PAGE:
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I know that if both transistor in a cmos inverter are enhancement then the output will be as shown in the figure: enter image description here

But I wonder, what if one of them is enhancement and the other is Depletion?

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  • \$\begingroup\$ Do you understand the difference between a depletion and enhancement MOSFET? Also, what is Vin1 and Vin2. Ditto Vo1 and Vo2? \$\endgroup\$ – Andy aka Jan 11 '18 at 12:50
  • \$\begingroup\$ I do understand the difference between them. Vo1 is the inverter output for input Vin1, Ditto Vo2 and Vin2 \$\endgroup\$ – Bakr Hesham Jan 11 '18 at 12:55
  • \$\begingroup\$ How can you expect to get -5V out of a circuit that has only a positive supply and ground? \$\endgroup\$ – Finbarr Jan 11 '18 at 14:36
  • \$\begingroup\$ Sorry , i missed to indicate that -Vss=5 voltages, in the second state \$\endgroup\$ – Bakr Hesham Jan 11 '18 at 15:02
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But I wonder, what if one of them is enhancement and the other is Depletion?

If, in the top picture, M1 was a depletion mode MOSFET, to turn it off you would need a gate voltage significantly lower than 0 volts. This means that a depletion MOSFET used in this type of complementary circuit would be ON for a greater range of the input voltage span and for a greater period of time both MOSFETs would be ON and conduct (potentially) a lot of current from the positive supply rail to ground. This of course is normally to be avoided.

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  • \$\begingroup\$ I know that it is avoided, but what will the output be then? \$\endgroup\$ – Bakr Hesham Jan 11 '18 at 13:08
  • \$\begingroup\$ If the transistion of Vin from positive 5 volts to (say) -5 volts was quick (to avoid MOSFET destruction) and the power supply could provide the instantaneous current surge as Vin changed then the output would be the same as using two enhancement MOSFETs. \$\endgroup\$ – Andy aka Jan 11 '18 at 13:19
  • \$\begingroup\$ Ok this makes sense, then what about 0 to 5 vlots? \$\endgroup\$ – Bakr Hesham Jan 11 '18 at 13:37
  • \$\begingroup\$ With an input of 0 to 5 volts, the MOSFET that was a depletion type would never turn off - it's gate has to go a few volts below 0 volts (N channel) or above 5 volts (P channel) to turn it off. \$\endgroup\$ – Andy aka Jan 11 '18 at 13:45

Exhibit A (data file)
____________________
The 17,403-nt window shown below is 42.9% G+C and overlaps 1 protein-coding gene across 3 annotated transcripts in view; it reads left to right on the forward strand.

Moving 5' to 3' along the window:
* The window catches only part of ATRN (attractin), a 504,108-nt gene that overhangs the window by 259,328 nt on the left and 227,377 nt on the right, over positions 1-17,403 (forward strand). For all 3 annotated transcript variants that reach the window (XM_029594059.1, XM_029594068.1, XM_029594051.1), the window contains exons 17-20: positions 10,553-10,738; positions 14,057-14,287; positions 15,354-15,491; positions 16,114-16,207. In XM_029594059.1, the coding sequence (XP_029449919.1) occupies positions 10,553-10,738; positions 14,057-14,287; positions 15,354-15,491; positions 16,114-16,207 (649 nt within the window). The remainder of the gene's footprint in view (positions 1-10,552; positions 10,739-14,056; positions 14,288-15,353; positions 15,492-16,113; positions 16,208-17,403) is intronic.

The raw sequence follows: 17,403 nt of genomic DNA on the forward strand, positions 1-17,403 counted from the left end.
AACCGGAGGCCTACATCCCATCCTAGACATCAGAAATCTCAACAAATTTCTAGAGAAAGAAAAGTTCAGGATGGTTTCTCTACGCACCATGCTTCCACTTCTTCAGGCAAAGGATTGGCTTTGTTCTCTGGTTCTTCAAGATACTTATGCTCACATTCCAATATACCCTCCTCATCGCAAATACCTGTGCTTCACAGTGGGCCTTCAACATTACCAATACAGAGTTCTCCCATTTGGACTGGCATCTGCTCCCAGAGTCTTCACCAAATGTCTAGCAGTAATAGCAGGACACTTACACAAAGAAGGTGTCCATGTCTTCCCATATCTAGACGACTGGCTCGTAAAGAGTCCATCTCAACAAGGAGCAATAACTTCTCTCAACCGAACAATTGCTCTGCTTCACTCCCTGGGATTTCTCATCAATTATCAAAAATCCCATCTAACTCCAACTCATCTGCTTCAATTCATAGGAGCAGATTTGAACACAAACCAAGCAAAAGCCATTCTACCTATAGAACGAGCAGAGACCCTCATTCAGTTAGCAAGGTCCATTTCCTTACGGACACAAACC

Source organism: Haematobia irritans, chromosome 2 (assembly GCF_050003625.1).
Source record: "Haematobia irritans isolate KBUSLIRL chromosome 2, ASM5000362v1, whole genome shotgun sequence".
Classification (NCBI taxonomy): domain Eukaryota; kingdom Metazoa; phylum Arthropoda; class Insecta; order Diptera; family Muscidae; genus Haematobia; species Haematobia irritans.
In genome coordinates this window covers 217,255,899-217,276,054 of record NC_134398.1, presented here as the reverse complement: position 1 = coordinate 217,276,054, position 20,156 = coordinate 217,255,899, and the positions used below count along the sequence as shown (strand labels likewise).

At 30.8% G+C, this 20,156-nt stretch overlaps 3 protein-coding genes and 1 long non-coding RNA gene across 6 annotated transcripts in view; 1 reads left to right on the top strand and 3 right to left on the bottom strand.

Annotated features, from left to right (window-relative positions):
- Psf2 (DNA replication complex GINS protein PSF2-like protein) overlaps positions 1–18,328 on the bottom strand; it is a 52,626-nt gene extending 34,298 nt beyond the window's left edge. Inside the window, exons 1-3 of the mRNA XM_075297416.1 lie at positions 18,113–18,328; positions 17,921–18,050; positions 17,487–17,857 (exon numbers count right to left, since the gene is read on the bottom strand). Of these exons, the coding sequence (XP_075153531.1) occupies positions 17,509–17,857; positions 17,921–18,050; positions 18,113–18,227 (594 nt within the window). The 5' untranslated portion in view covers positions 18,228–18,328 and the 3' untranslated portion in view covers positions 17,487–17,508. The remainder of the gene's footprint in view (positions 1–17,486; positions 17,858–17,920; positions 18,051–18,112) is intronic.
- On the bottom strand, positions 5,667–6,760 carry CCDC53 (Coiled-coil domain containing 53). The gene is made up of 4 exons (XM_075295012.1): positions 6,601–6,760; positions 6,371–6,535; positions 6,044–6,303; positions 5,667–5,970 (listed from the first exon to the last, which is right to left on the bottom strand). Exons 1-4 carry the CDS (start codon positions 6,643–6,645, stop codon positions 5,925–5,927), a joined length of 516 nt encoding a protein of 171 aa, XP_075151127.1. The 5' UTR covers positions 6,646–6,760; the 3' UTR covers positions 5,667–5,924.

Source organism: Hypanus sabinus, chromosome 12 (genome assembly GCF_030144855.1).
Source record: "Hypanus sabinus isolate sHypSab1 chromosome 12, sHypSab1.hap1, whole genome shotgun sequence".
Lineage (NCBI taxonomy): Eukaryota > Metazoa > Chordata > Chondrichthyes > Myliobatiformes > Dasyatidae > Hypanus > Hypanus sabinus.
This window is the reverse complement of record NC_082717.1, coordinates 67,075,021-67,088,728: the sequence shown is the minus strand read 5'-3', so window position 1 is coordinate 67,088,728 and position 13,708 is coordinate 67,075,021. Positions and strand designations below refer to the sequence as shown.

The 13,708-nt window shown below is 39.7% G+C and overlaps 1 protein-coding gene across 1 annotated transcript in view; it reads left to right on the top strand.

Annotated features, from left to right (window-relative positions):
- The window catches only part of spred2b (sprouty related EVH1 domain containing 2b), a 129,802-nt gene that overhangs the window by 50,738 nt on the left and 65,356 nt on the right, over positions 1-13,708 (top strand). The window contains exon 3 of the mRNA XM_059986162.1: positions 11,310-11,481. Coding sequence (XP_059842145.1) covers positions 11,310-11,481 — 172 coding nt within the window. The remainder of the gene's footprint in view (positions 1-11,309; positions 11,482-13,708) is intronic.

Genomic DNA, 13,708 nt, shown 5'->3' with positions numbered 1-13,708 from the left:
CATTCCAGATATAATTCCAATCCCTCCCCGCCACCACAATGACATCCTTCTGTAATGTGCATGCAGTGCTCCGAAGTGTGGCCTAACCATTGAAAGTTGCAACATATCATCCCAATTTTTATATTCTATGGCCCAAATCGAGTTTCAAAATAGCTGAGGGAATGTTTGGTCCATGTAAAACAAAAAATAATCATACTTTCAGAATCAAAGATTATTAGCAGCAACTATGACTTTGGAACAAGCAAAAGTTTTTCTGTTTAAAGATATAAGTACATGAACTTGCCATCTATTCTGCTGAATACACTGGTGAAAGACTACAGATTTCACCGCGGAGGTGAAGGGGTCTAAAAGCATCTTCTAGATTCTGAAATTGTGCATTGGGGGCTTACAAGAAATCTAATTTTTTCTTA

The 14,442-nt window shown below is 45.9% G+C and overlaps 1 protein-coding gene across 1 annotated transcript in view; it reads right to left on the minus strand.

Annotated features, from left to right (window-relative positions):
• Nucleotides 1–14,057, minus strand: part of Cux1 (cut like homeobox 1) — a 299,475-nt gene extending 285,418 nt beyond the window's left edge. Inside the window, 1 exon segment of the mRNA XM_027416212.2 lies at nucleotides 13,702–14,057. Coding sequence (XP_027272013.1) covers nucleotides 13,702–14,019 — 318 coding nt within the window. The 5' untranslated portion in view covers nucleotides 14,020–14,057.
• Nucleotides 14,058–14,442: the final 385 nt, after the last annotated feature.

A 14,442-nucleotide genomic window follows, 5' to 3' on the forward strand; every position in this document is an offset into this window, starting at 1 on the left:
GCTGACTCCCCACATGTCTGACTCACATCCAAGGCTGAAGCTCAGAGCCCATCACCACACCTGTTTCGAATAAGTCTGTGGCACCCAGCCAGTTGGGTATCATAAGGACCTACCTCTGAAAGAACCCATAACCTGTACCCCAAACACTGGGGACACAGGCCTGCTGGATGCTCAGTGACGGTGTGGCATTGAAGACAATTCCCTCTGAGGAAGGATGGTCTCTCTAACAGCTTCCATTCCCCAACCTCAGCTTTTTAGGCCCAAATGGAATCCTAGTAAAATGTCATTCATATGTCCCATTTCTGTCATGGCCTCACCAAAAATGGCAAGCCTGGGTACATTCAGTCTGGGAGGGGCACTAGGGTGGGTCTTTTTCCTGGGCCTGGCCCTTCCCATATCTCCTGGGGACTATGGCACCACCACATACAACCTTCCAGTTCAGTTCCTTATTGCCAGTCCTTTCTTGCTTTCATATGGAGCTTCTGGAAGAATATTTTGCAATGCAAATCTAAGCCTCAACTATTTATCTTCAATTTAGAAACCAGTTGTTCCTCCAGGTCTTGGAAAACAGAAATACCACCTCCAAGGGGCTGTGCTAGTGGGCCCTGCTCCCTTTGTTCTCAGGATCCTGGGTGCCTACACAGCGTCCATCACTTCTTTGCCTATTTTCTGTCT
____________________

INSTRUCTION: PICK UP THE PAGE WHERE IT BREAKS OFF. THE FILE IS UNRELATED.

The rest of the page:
• \$\begingroup\$ So could we say that the output will be approximately 2.5 to 0 at D-nmos , 5 to 2.5 at the D-pmos? \$\endgroup\$ – Bakr Hesham Jan 11 '18 at 13:49
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If one transistor is of the depletion type, then that transistor will never switch off. That transistor is then effectively a variable resistor.

In the case that the NMOS is a depletion type and the PMOS is an enhancement type mosfet, the output voltage can still easily reach 0V at an input of VDD. The PMOS is still able to completely shut off current, leaving just a conductance to ground.

Reaching VDD with the output at an input of 0V however will not be possible anymore. You get into a situation where the NMOS and the PMOS will "fight" over the output voltage using their currents. If the NMOS is conducting more than the PMOS then the NMOS will "win" and be able to pull the output downwards. If the PMOS has a very high transconductance, then it will "win" and the output will be pulled more upwards.

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  • \$\begingroup\$ Could we deal with them as two resistances, thus at a D-nmos , if the input is 0 both E-pmos and D-nmos will conduct , then by assuming that both have the same internal resistance then both will have the same voltage drop so the output will be 2.5v \$\endgroup\$ – Bakr Hesham Jan 11 '18 at 14:27
  • \$\begingroup\$ Yes, however the I-V relations are very nonlinear so it's not easy to say where exactly it will end up. If you wish to know the point more accurately, you'd have to make some figure like fig. 7.13 in link. \$\endgroup\$ – Sven B Jan 11 '18 at 14:35

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